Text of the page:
Russian President Vladimir Putin has said that Russia will demand payment in rubles for the sale of gas from rival countries, raising fears of a rise in European gas prices.
According to the foreign news agency Reuters, since February 24, when Moscow sent troops to Ukraine and consequently imposed economic sanctions on Western countries to isolate Russia economically, European countries have been using Russian gas. The issue of dependence has become important.
In the midst of the financial crisis and the divisive situation in the European Union over Russia’s energy embargo, Putin responded with a clear message: “If you want our gas, buy our currency.”
Russian President Vladimir Putin said in a televised meeting with top government ministers that Russia would certainly continue to supply gas in accordance with agreements reached on volume and prices.
He said that the changes were being made only in the currency for payment, ie now the payments would be made in Russian rubles.
Russian gas accounts for about 40% of Europe’s total gas consumption.
The Russian ruble hit a three-week high against the dollar after Russia’s announcement, but the currency is still about 20 percent lower than it was on February 24, despite the currency’s appreciation.
A senior analyst said that this seems to be an attempt to increase the value of the ruble by forcing the buyers of gas to buy the falling currency for payment.
Vladimir Putin said the government and the central bank should work out a solution within a week on how to transfer payments in Russian currency, as well as the gas company Gazprom (GAZPMM) in gas deals. Will be ordered to make changes.
Due to the reluctance of major banks to trade in Russian currency, Russian gas buyers in the EU could not immediately explain how they would pay for the gas, while several major European gas buyers are currently commenting on the matter. Has refused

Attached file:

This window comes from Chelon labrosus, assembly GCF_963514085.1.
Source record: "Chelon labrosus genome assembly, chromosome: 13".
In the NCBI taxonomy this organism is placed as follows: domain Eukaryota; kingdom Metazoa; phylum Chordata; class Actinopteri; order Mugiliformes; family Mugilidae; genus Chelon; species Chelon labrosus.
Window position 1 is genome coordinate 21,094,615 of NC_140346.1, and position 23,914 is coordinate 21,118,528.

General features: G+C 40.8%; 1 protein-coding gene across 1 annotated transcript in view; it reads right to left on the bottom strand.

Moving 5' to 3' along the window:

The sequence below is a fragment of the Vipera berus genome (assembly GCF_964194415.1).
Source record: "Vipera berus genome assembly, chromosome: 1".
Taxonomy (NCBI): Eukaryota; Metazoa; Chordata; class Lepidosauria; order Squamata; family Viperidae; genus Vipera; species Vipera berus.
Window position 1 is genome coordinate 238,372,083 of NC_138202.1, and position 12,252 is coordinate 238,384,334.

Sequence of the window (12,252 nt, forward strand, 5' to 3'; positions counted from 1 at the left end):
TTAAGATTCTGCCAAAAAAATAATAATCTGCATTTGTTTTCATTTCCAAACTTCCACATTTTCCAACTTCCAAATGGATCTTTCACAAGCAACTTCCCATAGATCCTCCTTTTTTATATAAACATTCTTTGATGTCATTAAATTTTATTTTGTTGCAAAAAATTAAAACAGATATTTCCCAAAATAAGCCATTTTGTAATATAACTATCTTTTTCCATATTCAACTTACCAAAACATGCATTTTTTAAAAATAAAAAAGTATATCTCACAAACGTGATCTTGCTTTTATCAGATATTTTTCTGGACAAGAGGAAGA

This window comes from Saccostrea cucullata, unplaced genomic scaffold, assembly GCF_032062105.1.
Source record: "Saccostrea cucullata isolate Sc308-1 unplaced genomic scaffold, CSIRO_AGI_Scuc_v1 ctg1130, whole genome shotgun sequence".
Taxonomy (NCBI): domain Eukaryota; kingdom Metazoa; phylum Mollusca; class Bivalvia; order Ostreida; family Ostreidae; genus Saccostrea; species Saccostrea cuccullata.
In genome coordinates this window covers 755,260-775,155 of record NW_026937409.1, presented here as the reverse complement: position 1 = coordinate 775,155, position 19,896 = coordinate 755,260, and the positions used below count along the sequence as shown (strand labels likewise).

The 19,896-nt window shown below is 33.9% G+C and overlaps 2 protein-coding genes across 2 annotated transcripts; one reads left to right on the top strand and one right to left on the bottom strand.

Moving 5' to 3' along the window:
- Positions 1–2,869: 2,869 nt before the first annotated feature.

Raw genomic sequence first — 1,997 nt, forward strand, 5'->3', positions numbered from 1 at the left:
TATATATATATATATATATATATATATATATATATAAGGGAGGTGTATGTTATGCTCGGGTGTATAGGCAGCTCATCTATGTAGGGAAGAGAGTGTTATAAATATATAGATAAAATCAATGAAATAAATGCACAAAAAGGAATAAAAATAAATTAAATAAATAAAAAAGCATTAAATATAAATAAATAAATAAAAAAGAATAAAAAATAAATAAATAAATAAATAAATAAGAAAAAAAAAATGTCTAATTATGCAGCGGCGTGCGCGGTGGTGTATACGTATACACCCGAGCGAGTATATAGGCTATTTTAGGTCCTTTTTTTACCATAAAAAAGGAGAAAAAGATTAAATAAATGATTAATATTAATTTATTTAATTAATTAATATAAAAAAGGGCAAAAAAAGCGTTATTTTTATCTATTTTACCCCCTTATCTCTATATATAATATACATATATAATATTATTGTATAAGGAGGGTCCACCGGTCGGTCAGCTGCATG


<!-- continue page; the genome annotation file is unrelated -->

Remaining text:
Moscow has described its actions in Ukraine as a special military operation to disarm its neighbor, while Ukraine and its Western allies have called it a baseless excuse for Russia’s invasion of Ukraine. There are fears of a wider conflict in Europe.
Breaking the Rules?
According to Gazprom, as of January 27, 27% of its 58% share of natural gas sales to Europe and other countries was in European currency, while about 39% of gas was in dollars and 3% in sterling.
The European Commission says it intends to reduce the EU’s dependence on Russian gas by two-thirds this year and end its dependence on Russian fuel supplies before 2030.
But unlike the United States and Britain, the EU states have not agreed to impose sanctions on Russia because of its dependence on the energy sector.
The executives of the 27-nation European Commission did not immediately return calls seeking comment.
A senior Polish government official says Russia’s move violates existing payment rules in existing agreements, and that Poland has no plans to sign new agreements with Gazprom after its long-term agreement expires later this year.
Russia has compiled a list of non-friendly countries. The list of non-friendly countries includes the United States, EU member states, the United Kingdom, Japan, Canada, Norway, Singapore, South Korea, Switzerland, and Ukraine. Some countries on the list, including Norway, are not buyers of Russian gas.